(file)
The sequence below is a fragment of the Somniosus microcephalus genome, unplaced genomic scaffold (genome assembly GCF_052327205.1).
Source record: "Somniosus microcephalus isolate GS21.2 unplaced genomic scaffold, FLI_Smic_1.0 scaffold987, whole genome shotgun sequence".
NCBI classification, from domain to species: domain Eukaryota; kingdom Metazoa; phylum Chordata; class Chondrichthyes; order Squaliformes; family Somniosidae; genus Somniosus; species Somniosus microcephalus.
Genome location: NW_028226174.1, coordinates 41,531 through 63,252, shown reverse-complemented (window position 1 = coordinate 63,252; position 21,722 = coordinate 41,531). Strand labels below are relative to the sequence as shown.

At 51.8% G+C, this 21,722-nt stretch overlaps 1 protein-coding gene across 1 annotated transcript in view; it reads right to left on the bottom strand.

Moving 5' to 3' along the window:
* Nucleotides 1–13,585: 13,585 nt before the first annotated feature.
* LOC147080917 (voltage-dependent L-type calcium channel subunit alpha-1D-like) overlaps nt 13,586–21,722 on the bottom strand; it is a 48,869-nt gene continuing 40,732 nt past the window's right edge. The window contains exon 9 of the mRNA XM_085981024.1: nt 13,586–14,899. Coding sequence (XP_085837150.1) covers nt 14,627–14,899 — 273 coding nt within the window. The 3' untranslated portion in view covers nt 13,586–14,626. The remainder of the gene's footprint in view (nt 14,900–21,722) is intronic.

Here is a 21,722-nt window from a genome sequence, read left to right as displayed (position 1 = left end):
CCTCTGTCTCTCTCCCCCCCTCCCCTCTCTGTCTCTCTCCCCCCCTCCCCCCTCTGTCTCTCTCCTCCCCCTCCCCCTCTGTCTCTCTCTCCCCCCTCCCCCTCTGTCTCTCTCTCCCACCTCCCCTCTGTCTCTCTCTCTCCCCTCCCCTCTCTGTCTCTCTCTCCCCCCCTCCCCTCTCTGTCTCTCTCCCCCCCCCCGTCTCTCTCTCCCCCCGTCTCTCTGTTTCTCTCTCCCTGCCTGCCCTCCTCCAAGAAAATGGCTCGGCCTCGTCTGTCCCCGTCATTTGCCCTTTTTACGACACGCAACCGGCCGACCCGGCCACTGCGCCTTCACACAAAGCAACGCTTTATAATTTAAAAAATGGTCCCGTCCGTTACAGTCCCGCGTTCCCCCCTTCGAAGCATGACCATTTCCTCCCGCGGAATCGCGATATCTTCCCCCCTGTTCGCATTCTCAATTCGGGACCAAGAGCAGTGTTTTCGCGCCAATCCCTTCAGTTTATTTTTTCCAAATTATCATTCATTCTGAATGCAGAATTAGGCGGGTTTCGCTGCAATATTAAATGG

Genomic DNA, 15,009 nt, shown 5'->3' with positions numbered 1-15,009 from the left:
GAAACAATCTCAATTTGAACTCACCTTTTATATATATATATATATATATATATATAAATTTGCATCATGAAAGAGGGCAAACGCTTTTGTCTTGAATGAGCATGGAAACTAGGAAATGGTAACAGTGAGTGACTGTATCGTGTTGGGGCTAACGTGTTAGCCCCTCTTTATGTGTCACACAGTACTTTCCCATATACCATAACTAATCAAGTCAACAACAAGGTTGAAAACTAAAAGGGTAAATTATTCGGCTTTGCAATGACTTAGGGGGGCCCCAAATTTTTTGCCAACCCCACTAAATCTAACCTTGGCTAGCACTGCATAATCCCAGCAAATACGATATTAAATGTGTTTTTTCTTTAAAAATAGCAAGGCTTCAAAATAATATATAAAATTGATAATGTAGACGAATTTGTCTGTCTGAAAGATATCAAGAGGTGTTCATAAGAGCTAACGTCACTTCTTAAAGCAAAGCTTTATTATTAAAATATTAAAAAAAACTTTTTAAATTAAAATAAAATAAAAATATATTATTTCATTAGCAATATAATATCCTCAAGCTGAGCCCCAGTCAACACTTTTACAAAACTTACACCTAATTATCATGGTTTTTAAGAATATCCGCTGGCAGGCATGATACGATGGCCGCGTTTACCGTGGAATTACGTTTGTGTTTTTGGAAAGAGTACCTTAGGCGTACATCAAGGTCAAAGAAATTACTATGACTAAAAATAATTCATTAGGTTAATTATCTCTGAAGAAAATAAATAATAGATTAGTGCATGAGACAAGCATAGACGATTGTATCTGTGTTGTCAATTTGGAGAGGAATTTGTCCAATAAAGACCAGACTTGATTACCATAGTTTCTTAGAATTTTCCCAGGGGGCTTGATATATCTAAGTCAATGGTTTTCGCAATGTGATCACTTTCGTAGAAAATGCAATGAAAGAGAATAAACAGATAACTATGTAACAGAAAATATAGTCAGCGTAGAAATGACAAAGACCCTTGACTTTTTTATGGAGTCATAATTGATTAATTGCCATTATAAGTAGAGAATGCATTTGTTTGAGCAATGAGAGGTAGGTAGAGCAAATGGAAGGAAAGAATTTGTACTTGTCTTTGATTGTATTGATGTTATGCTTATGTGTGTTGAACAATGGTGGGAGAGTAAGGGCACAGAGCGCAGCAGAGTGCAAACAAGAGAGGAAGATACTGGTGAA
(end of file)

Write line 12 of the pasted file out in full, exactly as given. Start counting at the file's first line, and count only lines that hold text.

GAAACAATCTCAATTTGAACTCACCTTTTATATATATATATATATATATATATATAAATTTGCATCATGAAAGAGGGCAAACGCTTTTGTCTTGAATGAGCATGGAAACTAGGAAATGGTAACAGTGAGTGACTGTATCGTGTTGGGGCTAACGTGTTAGCCCCTCTTTATGTGTCACACAGTACTTTCCCATATACCATAACTAATCAAGTCAACAACAAGGTTGAAAACTAAAAGGGTAAATTATTCGGCTTTGCAATGACTTAGGGGGGCCCCAAATTTTTTGCCAACCCCACTAAATCTAACCTTGGCTAGCACTGCATAATCCCAGCAAATACGATATTAAATGTGTTTTTTCTTTAAAAATAGCAAGGCTTCAAAATAATATATAAAATTGATAATGTAGACGAATTTGTCTGTCTGAAAGATATCAAGAGGTGTTCATAAGAGCTAACGTCACTTCTTAAAGCAAAGCTTTATTATTAAAATATTAAAAAAAACTTTTTAAATTAAAATAAAATAAAAATATATTATTTCATTAGCAATATAATATCCTCAAGCTGAGCCCCAGTCAACACTTTTACAAAACTTACACCTAATTATCATGGTTTTTAAGAATATCCGCTGGCAGGCATGATACGATGGCCGCGTTTACCGTGGAATTACGTTTGTGTTTTTGGAAAGAGTACCTTAGGCGTACATCAAGGTCAAAGAAATTACTATGACTAAAAATAATTCATTAGGTTAATTATCTCTGAAGAAAATAAATAATAGATTAGTGCATGAGACAAGCATAGACGATTGTATCTGTGTTGTCAATTTGGAGAGGAATTTGTCCAATAAAGACCAGACTTGATTACCATAGTTTCTTAGAATTTTCCCAGGGGGCTTGATATATCTAAGTCAATGGTTTTCGCAATGTGATCACTTTCGTAGAAAATGCAATGAAAGAGAATAAACAGATAACTATGTAACAGAAAATATAGTCAGCGTAGAAATGACAAAGACCCTTGACTTTTTTATGGAGTCATAATTGATTAATTGCCATTATAAGTAGAGAATGCATTTGTTTGAGCAATGAGAGGTAGGTAGAGCAAATGGAAGGAAAGAATTTGTACTTGTCTTTGATTGTATTGATGTTATGCTTATGTGTGTTGAACAATGGTGGGAGAGTAAGGGCACAGAGCGCAGCAGAGTGCAAACAAGAGAGGAAGATACTGGTGAA